Sarah Litt

When you gather an all star group of artists and creators, it sometimes takes a great leader to turn that group into a team. That is where the editor comes in. It is their job to meld those respective talents and produce a great work. So when the Ahoy Comics had a project that was given the green light, that’s when Editor Sarah Litt was brought in. She worked with writer  Mariah McCourt, Artist Soo Lee, Colorist Pippa Bowland, and Cover Artist Jill Thompson to produce the very popular 5 book series, Ash and Thorn. Issue four of the series is scheduled for release this week. So with that in mind, we bring you a conversation with the anchor of this great series, Harvey Award winning Editor Sarah Litt.

GVL: Looking over your career, you have had wide ranging experience in all areas of editing. At what point in your education did you think that being an editor was the path you would choose to take? And did you have other ambitions before then?

SL: I always knew I wanted to be an editor. No, I also wanted to be a ballerina. But mostly I just wanted a job where I could sit and read all day.

DC Vertigo

GVL: You had the opportunity to work on the highly respected DC Comics/ Vertigo line as Assistant Editor. What was that experience like and what lessons did you take from your time there?

SL: It was definitely an interesting experience. I got to work with some amazing people on some amazing titles. Mariah actually left shortly before I came in, I think. We were like ships in the night. I learned how to work with creatives to get the best out of them, I think. The goal is to get them to their best work. If they are adamant about something and it makes no sense, give suggestions, but ultimately, they are the writer, not you.

GVL: Many writers have gone the Writer/Editorial route. Have you ever considered writing a book of your own? And if you did, what kind of book do you think it would be?

 SL: I have considered it. I mean, who hasn’t. I do actually love being an editor, though. As far as writing goes, I have no real follow-through. But maybe I’ll write about my life in Spain during a pandemic.

GVL: I notice you are currently multi-tasking on a number of different jobs. From Editor at All Black, LLC, Editor at The Princeton Review, as well as Editor at Large at Ahoy Comics. How hard is it to juggle so many diverse opportunities at the same time?

SL: I think it keeps things interesting and prevents me from being bored. Some weeks are super busy and non-stop, and some are a little slower. I’ve learned how to enjoy both aspects. Also, I keep everything in the Notes app because otherwise, I will completely forget what I have to do.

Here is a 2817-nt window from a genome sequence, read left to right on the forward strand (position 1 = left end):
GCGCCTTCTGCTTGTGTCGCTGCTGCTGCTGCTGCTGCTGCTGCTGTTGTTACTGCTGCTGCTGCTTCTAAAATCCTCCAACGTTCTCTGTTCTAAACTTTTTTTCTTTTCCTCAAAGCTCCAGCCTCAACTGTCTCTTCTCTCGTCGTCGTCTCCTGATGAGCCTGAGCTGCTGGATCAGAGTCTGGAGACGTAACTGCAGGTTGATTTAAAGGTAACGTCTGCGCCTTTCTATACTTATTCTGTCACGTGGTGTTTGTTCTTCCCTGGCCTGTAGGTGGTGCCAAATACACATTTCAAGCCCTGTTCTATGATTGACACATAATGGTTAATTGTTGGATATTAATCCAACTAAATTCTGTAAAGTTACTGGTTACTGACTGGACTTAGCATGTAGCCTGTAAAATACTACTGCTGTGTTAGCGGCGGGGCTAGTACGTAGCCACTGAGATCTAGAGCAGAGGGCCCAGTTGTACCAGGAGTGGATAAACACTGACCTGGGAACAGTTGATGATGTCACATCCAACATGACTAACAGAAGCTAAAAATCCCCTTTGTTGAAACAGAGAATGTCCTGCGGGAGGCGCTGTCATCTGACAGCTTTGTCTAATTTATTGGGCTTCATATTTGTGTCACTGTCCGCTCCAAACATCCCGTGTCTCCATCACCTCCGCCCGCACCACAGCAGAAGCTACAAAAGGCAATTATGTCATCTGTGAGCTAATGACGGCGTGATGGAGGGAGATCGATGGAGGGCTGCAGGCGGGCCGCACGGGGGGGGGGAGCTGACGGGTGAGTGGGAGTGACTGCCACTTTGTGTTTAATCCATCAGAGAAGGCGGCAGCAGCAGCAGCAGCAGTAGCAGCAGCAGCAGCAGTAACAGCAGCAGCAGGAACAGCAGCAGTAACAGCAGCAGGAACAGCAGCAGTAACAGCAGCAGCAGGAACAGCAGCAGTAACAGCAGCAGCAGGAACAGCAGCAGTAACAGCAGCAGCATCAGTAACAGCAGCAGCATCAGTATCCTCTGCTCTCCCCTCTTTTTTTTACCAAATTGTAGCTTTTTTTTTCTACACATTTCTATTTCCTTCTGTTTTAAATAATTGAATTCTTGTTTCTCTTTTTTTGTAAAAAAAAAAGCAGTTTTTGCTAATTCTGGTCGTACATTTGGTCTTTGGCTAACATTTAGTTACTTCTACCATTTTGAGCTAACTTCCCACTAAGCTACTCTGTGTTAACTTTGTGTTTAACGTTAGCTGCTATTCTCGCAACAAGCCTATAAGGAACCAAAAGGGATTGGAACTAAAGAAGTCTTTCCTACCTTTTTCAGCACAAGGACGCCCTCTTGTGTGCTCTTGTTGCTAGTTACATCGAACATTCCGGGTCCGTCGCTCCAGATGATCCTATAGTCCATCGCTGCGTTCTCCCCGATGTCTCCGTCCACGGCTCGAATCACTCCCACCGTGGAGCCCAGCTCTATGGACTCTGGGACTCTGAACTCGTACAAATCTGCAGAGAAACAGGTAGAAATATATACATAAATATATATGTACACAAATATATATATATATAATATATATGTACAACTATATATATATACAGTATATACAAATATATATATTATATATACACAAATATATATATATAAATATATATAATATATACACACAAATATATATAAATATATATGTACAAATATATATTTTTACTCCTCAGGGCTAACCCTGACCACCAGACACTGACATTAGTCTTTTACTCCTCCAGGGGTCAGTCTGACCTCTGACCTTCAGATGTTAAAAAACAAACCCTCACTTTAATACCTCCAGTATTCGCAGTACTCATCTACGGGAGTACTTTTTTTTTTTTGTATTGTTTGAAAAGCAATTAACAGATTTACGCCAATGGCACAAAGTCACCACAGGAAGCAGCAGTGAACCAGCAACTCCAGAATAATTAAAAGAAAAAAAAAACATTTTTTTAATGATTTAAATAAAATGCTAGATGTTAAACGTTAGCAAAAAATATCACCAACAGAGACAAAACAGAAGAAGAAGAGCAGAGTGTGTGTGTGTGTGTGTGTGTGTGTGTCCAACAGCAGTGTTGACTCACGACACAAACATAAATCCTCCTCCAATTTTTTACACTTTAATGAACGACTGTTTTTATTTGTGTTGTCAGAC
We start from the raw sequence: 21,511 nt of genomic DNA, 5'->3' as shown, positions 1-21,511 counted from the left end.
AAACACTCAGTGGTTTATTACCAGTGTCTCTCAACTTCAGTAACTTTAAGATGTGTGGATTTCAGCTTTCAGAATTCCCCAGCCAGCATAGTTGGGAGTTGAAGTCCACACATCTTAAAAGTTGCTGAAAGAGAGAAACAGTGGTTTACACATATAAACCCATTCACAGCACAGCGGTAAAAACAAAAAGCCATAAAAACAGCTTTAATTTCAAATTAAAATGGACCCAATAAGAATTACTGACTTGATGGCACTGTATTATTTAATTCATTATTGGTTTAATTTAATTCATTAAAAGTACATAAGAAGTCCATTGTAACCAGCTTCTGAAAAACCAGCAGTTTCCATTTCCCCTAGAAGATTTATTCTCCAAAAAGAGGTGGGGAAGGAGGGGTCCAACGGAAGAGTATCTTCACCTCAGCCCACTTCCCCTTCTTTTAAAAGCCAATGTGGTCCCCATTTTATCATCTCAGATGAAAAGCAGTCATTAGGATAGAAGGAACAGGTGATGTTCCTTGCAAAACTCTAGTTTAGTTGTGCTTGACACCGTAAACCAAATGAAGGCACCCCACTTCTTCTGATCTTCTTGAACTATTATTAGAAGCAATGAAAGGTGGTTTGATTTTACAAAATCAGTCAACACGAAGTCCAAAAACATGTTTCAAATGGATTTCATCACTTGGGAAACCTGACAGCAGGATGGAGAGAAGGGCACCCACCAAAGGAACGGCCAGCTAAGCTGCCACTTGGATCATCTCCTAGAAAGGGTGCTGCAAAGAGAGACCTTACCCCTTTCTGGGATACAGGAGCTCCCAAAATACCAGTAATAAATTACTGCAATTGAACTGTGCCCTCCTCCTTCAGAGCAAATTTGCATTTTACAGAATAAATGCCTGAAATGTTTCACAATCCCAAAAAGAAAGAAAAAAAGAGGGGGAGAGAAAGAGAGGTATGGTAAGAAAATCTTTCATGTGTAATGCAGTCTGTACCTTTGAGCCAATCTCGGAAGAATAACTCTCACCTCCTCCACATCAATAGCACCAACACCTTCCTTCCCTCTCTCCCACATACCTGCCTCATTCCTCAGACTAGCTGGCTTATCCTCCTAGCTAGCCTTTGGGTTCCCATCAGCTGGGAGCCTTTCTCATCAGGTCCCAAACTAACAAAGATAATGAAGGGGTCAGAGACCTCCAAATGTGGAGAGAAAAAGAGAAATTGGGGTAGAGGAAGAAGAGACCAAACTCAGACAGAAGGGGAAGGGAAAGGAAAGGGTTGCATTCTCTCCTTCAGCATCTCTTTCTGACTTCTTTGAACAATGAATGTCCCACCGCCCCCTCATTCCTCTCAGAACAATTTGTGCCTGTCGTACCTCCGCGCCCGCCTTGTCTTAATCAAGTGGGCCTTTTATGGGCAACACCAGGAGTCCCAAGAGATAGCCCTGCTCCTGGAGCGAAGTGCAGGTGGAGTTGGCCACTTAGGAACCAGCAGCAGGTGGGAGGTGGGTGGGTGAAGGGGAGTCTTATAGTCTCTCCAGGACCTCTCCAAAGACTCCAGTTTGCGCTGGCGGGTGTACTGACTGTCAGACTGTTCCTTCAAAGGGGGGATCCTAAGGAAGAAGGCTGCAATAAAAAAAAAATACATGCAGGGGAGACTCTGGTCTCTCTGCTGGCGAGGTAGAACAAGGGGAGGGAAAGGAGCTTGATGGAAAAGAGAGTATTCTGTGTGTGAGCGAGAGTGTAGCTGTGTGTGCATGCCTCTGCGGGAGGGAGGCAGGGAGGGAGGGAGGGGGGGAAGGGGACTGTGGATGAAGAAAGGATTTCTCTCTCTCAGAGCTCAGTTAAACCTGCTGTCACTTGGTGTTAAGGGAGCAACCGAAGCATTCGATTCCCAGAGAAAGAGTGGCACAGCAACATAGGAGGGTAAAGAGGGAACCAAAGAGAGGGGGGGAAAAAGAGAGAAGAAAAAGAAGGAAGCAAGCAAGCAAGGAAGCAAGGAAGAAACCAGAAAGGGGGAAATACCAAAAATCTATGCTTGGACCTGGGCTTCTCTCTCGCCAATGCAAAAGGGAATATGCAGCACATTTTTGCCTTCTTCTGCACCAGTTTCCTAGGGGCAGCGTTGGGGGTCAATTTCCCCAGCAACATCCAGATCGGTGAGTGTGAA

Ash and Thorn

GVL: When did you first hear about the Ash and Thorn project, and when were you approached to bring that book to fruition?

SL: I think this was all in 2018, maybe. I was brought on and Tom Peyer showed me this project. I loved it. It’s so weird and unique. How could I not want to work on it?

GVL: Was Soo Lee your only choice for artist on the book (she did a great job on the series) or did you have others in mind?

SL:  I knew I wanted an all-female-identifying team. I keep tabs on really talented artists, and Soo was on that list. At the top.

GVL: How about Pippa Bowland? What did she bring to the table that you thought would add to the project?

SL: Pippa is still relatively new to comics. And I love to give new people a shot, if for no other reason than to watch them flourish. I saw what she had done with some Heavy Metal stuff and I felt she’d be a good fit for our little team. I am really glad I took that risk.

GVL: You had the good fortune of getting Jill Thompson for the book covers. How was she recruited and was she given any guidelines or did she just work from a synopsis given to her from either yourself, writer McCourt or artist Lee?

SL: I wish I could take the credit for Jill. That was all Tom Peyer and Mariah. She worked from our synopses. She got weird with it and those covers are FANTASTIC!

GVL: When it comes to deadlines, you were dealing with an entirely different animal with the pandemic. Were you presented with any unusual challenges to complete the project on schedule?

SL: Most of us sort of work from home anyway, so everything went really well. Which was nice.

A Successful Project

GVL: You have worked on many different projects in your career, including winning a Harvey award in 2011 for Cuba: My Revolution. At this point in your career, what do you consider a successful project? Does it just need to be completed on time, on budget and accepted positively with readers or do you have a different metric you go by from your experience?

SL: I think if the creative team is happy with the finished product, that’s really important. Is it what they envisioned? Or is it at least close to what they envisioned? Is this something they can be proud of? Being well-received and making money is nice and all, but ultimately, that will be a subjective measure. Do YOU love this thing you created? Yes? Okay, then my work here is done.

GVL: Do you have any projects that you are working on you would like to share with our followers?

SL: Billionaire Island, of course. Unnamed 2021 AHOY project. White, the follow-up to Black. Princeton Review MCAT.

GVL: Finally, if you could choose any type of project to work on, no matter the genre to be Editor in Chief of, what would it be?

SL: You know, I’m not picky. I want to work with a good team who care about the work. I think when you have the right people on a project, the results can be just phenomenal.

GVL: Thank you so much Sarah. We look forward to reading the final issues of Ash and Thorn.


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